First Congregational Church UCC
220 West Lyon Avenue
Lake City, Minnesota 55041
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Good Morning!
This is a beautiful season.

The autumn trees take center stage.

We drive around to look at them.

We also should listen to them.   

They are telling us how to live.

Jesus offered the same message.
-Pastor David
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First Congregational Church UCC
114 North Oak Street
Lake City, MN  55041
Here Is Today's Message

"The Trees Are Telling You, 'Let It Go'"
A message from
Rev. David S. Badgley

Sunday, October 10, 2021

     My friend Kevin is a nature lover (and his wife used to work with the Wisconsin DNR).
     Take a walk with Kevin through the countryside and he’ll stop and ask, “Did you hear that?”  You stop walking.  “Listen,” Kevin will say.  
     You listen, and you’ll hear the sound.  It’s usually a bird, whose call or song Kevin can identify.  
     Kevin will open your eyes and ears to nature around you, to things you probably would have overlooked or failed to hear.  
     I was talking with Kevin one day and remarking about the changing color on the leaves.  
     I said that I always thought the change was brought on by temperature. Kevin said, “Oh no, that’s not it.  They change because of the daylight.”  
     Kevin explained that a little nodule located where the leaf stem attaches to the branch senses the length of light.  As the daylight grows shorter the nodule closes off its supply of moisture to the leaf. That’s when leaves have less chlorophyll and change color.  
     When the leaf lets go, the nodule is capped off with a covering that can withstand 40 degrees below zero.  The cap protects a bud, a seed, that will grow into a new leaf when daylight lengthens to the appropriate amount in the spring.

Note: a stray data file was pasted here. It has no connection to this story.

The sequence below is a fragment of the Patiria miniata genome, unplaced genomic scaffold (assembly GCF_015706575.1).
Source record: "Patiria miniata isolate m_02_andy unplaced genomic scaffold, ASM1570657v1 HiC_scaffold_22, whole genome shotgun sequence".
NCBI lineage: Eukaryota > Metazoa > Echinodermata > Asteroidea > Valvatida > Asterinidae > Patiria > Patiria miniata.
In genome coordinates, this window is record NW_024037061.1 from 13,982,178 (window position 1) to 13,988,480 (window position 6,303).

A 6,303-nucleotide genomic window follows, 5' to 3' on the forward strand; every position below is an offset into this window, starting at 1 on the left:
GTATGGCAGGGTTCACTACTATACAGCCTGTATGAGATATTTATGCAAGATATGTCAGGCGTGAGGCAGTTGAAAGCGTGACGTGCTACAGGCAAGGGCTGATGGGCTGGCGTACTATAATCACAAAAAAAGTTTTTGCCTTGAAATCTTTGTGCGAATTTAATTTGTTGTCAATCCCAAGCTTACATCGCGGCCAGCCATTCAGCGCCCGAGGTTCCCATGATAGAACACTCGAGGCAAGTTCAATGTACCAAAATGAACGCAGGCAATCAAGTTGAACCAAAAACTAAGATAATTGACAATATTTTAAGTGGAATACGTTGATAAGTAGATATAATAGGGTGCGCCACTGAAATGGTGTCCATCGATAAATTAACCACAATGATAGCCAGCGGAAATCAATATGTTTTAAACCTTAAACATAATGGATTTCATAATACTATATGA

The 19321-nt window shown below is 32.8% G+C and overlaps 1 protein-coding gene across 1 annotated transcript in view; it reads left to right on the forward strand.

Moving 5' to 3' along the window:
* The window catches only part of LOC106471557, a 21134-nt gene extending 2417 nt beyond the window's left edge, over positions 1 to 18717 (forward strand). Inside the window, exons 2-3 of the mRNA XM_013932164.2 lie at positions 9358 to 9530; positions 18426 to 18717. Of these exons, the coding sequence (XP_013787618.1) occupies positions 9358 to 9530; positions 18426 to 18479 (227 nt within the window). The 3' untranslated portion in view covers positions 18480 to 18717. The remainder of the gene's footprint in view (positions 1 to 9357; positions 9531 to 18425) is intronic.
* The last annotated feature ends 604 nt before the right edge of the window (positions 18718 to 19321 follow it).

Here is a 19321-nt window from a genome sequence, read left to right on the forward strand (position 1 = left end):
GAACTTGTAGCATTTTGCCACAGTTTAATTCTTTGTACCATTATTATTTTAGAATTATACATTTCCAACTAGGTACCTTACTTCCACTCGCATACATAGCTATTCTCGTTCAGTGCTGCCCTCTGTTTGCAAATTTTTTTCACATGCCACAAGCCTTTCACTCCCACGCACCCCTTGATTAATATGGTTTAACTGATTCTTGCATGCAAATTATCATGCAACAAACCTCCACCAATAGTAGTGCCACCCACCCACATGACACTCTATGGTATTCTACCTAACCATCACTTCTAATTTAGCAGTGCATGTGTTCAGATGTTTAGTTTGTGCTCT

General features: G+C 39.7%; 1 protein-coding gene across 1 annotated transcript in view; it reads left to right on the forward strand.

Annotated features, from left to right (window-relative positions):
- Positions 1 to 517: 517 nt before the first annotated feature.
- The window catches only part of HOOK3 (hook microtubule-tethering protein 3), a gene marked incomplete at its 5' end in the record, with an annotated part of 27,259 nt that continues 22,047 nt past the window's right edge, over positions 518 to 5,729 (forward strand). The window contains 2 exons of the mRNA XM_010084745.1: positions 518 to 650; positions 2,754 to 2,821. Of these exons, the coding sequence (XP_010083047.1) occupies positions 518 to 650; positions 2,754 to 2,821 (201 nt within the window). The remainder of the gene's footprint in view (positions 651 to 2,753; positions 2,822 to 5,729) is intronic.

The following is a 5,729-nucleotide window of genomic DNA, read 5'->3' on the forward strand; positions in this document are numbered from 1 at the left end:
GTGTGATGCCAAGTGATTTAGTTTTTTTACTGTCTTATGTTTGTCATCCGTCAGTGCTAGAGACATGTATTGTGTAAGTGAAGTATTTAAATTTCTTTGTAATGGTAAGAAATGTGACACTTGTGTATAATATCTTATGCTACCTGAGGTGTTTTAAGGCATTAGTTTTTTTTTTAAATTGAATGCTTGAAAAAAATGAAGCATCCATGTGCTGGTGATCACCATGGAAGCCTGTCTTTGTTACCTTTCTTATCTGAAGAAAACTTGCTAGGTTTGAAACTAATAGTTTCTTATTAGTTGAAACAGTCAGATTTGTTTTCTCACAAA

Kevin’s explanation fascinated me and gave me a new appreciation for my favorite season of fall.  The leaves don’t drop as if the tree is dying.  The leaves drop so that new growth can appear at its appointed time.  
     So contrary to the way it looks, as trees appear to lose their life, they are preparing for new life.  Fall is a time of letting go of what is no longer needed in preparation for new life to come.  There are seeds in those leafless tree branches.  They will withstand the Minnesota winter, and grow again.  
     And it cannot happen without the leaves letting go. 
     Kevin’s nature lesson came to me at the same time I discovered a poem by Pamela Martin.  Her poem is called, “The Time For Turning.”  
     The words describe the changes we see in the season of fall, which illustrate the changes we must see in our lives.  Pamela Martin writes, 
To everything a season, to everything a time; 
a moment to move forward and leave the past behind.  
As summer turns to autumn and bids farewell to spring, 
there comes a time for turning to every living thing. 
The breezes change direction, the geese turn homeward bound. 
The leaf turns from its clinging and falls upon the ground.  
The flower turns from blooming to slumber in the snow.  
And so to all a season, a time for letting go.  
Now is the time for turning and this the place to start; 
for yielding to the yearning, for changing of the heart; 
a moment to surrender the things we should release, 
forgive and find forgiveness, and in forgiveness, peace.
     You can hear a number of biblical references in Martin’s poem.  The first line of the poem, “To everything a season, to everything a time,” comes from the book of Ecclesiastes, which says, “For everything there is a season, and a time for every matter under heaven.” (Ecclesiastes 3:1)  
     The second line of the poem says, “a moment to move forward and leave the past behind.” That sounds like words from Jesus who said, “No one who puts a hand to the plow and looks back is fit for the Kingdom of God.”(Luke 9:62)